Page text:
Chachara couple and their work on their Thathai Bhatia community
Chachara couple and their work on their Thathai Bhatia community

The Thathai Bhatia community numbers less than 15,000 worldwide, with about 6,000 of them in the UAE alone. The community, nowadays known loosely as a sub-sect of the Sindhis, may not have an official state to identify with but have their own distinct cuisine, customs and even music. And Dubai-based couple Bharat and Deepa Chachara have made it their mission to preserve this unique heritage and culture through a cookbook, a music album and even a global Facebook group to ensure their dwindling community remains close-knit.

“The word ‘Thathai’ basically comes from the town of Thatha in Pakistan right now. We are actually the Bhatti community based in Rajasthan in the 14th century and because of the Muslim invasions that took place over there, the community fled to a place called Thatha in Sindh. So that’s how we became Thathai Bhatias,” says Bharat Chachara, who is the general manager at the India Club in Dubai.

So how are they connected to the Sindhis?

“You can say we’re a sub-sect of the Sindhi community now. We speak the Sindhi language but with a different dialect we call the ‘Bhatia boli’," Chachara told The Indian Diaspora in an interview.

At the same time, there are stark differences in religious traditions and, most importantly, cuisine.

“We don’t worship Jhulelal, we follow Pushtimarg. We are worshippers of Krishna and our holy place is Nathdwara in Rajasthan. Also, we are staunch vegetarians and refrain from having onion and garlic as well, while Sindhis are staunch non-vegetarians,” he laughs.

The community’s early links to the Gulf and their migration to Mumbai is a larger story.

“Traditionally, the Bhatias were traders and our links to Dubai go back to the 1890s. They used to come in ships from India, export spices from undivided India and import pearls from here. When India’s partition happened in 1947, the Thathai Bhatias were dislocated and a lot of them shifted to Bombay (now Mumbai). Whoever lost land in Thatha were compensated by the government and were given plots in Kandivali, a far-flung suburb then. The community had to start from scratch and that’s when many migrated to Dubai, Bahrain and Muscat looking for better opportunities,” narrates Chachara, a third generation Gulf-based expat himself.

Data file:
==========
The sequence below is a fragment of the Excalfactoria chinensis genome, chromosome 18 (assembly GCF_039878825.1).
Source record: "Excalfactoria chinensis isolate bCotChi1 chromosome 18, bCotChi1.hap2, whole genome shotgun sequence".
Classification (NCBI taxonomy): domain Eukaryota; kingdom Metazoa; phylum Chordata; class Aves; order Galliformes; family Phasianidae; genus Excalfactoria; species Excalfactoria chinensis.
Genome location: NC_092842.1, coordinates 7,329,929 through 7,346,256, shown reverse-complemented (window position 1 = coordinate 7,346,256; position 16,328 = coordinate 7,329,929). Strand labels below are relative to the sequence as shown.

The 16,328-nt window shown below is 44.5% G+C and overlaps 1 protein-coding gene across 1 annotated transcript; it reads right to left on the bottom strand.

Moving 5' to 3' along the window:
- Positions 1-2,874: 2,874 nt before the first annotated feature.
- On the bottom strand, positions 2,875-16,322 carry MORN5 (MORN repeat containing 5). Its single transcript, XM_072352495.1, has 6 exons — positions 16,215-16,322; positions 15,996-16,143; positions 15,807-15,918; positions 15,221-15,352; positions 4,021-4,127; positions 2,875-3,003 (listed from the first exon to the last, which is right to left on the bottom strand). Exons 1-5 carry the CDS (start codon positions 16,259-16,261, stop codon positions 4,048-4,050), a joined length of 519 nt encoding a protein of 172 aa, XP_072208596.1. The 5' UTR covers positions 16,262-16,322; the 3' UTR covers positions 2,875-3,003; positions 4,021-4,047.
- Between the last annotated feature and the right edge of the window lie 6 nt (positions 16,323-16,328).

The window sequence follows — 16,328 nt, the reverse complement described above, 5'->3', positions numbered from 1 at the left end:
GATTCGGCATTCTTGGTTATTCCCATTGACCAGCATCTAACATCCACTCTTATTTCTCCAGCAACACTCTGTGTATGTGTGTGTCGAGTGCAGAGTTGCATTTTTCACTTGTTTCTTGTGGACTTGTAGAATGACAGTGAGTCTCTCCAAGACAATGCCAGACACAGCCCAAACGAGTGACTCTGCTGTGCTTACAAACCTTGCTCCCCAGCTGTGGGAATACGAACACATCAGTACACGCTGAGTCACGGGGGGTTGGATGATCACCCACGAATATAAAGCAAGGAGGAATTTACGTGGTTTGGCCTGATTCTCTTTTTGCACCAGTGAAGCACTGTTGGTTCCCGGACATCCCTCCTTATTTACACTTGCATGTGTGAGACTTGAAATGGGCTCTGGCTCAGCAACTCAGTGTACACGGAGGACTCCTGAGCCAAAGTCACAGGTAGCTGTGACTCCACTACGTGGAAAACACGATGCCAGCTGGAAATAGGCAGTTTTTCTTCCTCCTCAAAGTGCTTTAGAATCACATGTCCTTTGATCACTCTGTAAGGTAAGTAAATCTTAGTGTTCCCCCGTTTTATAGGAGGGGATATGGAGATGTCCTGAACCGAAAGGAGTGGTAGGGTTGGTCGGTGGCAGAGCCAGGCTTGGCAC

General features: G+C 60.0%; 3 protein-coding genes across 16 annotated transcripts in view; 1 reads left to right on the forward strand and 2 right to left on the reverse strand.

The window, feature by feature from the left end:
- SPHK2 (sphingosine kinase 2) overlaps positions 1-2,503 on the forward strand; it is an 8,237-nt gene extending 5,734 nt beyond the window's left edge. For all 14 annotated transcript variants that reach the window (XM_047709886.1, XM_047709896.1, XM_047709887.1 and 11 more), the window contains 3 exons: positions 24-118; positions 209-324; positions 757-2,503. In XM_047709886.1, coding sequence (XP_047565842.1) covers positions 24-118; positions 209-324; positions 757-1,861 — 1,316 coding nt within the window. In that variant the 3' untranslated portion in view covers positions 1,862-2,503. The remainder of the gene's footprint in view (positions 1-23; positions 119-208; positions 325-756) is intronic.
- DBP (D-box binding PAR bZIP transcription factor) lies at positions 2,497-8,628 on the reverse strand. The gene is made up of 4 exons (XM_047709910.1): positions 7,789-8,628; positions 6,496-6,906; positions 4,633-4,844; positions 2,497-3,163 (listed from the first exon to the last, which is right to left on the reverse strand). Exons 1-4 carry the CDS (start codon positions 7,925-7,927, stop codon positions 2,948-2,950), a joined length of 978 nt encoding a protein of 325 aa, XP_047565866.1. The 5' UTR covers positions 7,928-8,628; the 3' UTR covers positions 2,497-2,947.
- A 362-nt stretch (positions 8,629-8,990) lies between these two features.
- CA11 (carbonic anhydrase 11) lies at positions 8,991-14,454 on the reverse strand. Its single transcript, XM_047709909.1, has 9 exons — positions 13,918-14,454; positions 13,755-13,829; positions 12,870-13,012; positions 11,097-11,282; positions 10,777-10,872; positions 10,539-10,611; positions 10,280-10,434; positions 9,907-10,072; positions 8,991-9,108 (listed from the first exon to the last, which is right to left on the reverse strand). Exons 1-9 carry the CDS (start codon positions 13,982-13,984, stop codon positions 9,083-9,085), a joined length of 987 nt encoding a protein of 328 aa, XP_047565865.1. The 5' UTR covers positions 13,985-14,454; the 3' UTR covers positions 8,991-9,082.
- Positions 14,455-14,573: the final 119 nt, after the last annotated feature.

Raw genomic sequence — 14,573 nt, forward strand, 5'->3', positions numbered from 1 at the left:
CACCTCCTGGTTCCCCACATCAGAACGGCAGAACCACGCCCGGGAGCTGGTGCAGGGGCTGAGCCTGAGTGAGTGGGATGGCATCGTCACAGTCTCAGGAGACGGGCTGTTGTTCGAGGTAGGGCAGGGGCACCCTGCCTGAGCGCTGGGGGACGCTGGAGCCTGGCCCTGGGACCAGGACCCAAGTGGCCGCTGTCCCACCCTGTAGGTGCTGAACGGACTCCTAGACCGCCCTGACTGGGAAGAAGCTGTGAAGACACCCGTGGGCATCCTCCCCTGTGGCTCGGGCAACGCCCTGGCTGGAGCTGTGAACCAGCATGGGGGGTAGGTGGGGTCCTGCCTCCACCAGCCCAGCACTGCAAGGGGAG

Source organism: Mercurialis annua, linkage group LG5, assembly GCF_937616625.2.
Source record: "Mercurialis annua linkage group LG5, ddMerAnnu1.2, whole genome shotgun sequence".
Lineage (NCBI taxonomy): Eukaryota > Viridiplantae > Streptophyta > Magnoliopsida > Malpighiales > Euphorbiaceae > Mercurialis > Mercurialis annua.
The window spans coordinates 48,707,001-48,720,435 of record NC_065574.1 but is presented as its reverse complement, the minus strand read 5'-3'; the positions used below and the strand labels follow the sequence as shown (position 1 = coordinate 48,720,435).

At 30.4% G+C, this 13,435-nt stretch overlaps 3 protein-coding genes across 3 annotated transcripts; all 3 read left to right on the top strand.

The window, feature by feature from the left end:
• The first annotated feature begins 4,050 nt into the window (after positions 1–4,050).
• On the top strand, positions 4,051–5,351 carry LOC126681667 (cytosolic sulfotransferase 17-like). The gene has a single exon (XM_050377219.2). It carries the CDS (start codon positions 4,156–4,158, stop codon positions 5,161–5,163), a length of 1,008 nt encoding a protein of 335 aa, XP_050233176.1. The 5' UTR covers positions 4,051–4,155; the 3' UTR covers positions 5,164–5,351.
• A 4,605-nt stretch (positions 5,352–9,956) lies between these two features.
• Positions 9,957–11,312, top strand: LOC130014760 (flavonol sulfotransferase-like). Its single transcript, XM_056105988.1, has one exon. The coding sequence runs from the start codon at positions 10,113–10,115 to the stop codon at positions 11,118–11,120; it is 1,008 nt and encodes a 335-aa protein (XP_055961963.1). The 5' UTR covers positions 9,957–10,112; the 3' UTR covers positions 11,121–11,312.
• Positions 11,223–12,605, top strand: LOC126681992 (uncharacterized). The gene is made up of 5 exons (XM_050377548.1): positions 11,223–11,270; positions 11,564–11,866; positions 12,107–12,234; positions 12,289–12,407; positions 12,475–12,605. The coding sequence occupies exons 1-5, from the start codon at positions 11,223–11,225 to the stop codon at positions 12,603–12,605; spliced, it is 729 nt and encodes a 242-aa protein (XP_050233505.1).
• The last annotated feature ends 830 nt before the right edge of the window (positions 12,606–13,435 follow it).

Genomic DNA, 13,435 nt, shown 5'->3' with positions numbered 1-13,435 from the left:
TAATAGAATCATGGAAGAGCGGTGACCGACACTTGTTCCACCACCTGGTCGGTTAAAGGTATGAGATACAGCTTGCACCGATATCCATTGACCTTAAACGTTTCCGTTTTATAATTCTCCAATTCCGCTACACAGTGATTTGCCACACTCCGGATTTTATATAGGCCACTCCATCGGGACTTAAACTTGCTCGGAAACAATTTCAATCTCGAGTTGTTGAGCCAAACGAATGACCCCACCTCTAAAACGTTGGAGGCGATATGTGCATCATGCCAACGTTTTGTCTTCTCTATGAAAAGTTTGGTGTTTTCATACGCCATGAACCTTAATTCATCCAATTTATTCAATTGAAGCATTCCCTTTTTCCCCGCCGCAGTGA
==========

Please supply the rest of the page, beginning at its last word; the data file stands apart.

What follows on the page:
Coming back to Chachara and his wife Deepa’s efforts, their first venture was the popular cookbook ‘Paanja Khada’, which means ‘Our Food’, in 2002. How that idea came about can be traced to Chachara’s hotel management degree at IHM Bombay.

“We were supposed to do a research thesis and when you’re 17, you want the easiest way out,” laughs Chachara. “No one had written about Bhatia food and I thought mom could just dictate a few recipes.”

But it wasn’t that easy. “I took help from many relatives but standardising the recipes was a challenge.”

So how does their cuisine differ from other north Indian fare? “It’s a very simple cuisine. Many are shocked that we don’t use onion and garlic. But we flavor our food with asafoetida, which aids in digestion, and a lot of cumin, which has cooling properties. We don’t use much paneer but it’s still a heavy cuisine because we add lots of butter and ghee,” he explains.

Some typical Thathai Bhatia delicacies include Koki (a crispy thick pancake), Teedali Poath (three lentil curry), Vari Vanghar Jo Saag (Fried dumplings with Aubergine), Bhey Ja Pakora (Lotus Root Fritters) and Tari (sweet rice with saffron and dry fruits).

Chachara’s thesis gained popularity when youngsters in the community started going abroad for higher studies. “There was so much demand that I got 1,000 copies published from one of those roadside vendors and sold it for Rs. 30.”

Years later, Chachara revisited his thesis with wife Deepa on popular demand -- this time more professionally. The book, which comprised 152 recipes, was released in 2002 at the Indian Consulate in Dubai and became a hit with the community.